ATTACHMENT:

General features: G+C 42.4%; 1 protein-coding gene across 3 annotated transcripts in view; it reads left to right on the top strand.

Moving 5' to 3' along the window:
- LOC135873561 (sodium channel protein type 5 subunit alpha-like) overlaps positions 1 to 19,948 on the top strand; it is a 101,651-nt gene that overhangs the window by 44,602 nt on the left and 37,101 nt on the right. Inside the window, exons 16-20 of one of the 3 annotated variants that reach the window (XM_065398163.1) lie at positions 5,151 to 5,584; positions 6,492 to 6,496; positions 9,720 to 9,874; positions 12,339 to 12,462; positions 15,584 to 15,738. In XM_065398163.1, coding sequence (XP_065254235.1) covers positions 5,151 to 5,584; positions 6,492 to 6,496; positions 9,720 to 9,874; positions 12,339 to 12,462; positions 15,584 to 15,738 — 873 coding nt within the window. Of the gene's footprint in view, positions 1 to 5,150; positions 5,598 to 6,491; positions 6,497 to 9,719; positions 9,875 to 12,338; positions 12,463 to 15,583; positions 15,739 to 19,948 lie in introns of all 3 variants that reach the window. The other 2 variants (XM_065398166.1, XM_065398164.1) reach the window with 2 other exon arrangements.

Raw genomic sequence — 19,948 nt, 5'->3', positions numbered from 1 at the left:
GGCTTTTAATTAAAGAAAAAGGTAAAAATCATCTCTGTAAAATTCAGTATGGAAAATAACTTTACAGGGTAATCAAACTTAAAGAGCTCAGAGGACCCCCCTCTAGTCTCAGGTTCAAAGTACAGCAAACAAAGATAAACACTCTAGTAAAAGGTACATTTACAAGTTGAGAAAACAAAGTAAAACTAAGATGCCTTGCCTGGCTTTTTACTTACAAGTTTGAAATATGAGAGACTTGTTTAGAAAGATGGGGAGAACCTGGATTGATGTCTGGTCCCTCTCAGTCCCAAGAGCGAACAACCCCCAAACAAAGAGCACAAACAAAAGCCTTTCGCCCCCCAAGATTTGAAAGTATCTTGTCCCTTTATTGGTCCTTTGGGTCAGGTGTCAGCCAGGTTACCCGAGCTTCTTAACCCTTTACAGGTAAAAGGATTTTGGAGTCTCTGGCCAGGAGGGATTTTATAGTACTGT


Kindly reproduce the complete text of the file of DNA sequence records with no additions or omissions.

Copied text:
General features: G+C 42.4%; 1 protein-coding gene across 3 annotated transcripts in view; it reads left to right on the top strand.

Moving 5' to 3' along the window:
- LOC135873561 (sodium channel protein type 5 subunit alpha-like) overlaps positions 1 to 19,948 on the top strand; it is a 101,651-nt gene that overhangs the window by 44,602 nt on the left and 37,101 nt on the right. Inside the window, exons 16-20 of one of the 3 annotated variants that reach the window (XM_065398163.1) lie at positions 5,151 to 5,584; positions 6,492 to 6,496; positions 9,720 to 9,874; positions 12,339 to 12,462; positions 15,584 to 15,738. In XM_065398163.1, coding sequence (XP_065254235.1) covers positions 5,151 to 5,584; positions 6,492 to 6,496; positions 9,720 to 9,874; positions 12,339 to 12,462; positions 15,584 to 15,738 — 873 coding nt within the window. Of the gene's footprint in view, positions 1 to 5,150; positions 5,598 to 6,491; positions 6,497 to 9,719; positions 9,875 to 12,338; positions 12,463 to 15,583; positions 15,739 to 19,948 lie in introns of all 3 variants that reach the window. The other 2 variants (XM_065398166.1, XM_065398164.1) reach the window with 2 other exon arrangements.

Raw genomic sequence — 19,948 nt, 5'->3', positions numbered from 1 at the left:
GGCTTTTAATTAAAGAAAAAGGTAAAAATCATCTCTGTAAAATTCAGTATGGAAAATAACTTTACAGGGTAATCAAACTTAAAGAGCTCAGAGGACCCCCCTCTAGTCTCAGGTTCAAAGTACAGCAAACAAAGATAAACACTCTAGTAAAAGGTACATTTACAAGTTGAGAAAACAAAGTAAAACTAAGATGCCTTGCCTGGCTTTTTACTTACAAGTTTGAAATATGAGAGACTTGTTTAGAAAGATGGGGAGAACCTGGATTGATGTCTGGTCCCTCTCAGTCCCAAGAGCGAACAACCCCCAAACAAAGAGCACAAACAAAAGCCTTTCGCCCCCCAAGATTTGAAAGTATCTTGTCCCTTTATTGGTCCTTTGGGTCAGGTGTCAGCCAGGTTACCCGAGCTTCTTAACCCTTTACAGGTAAAAGGATTTTGGAGTCTCTGGCCAGGAGGGATTTTATAGTACTGT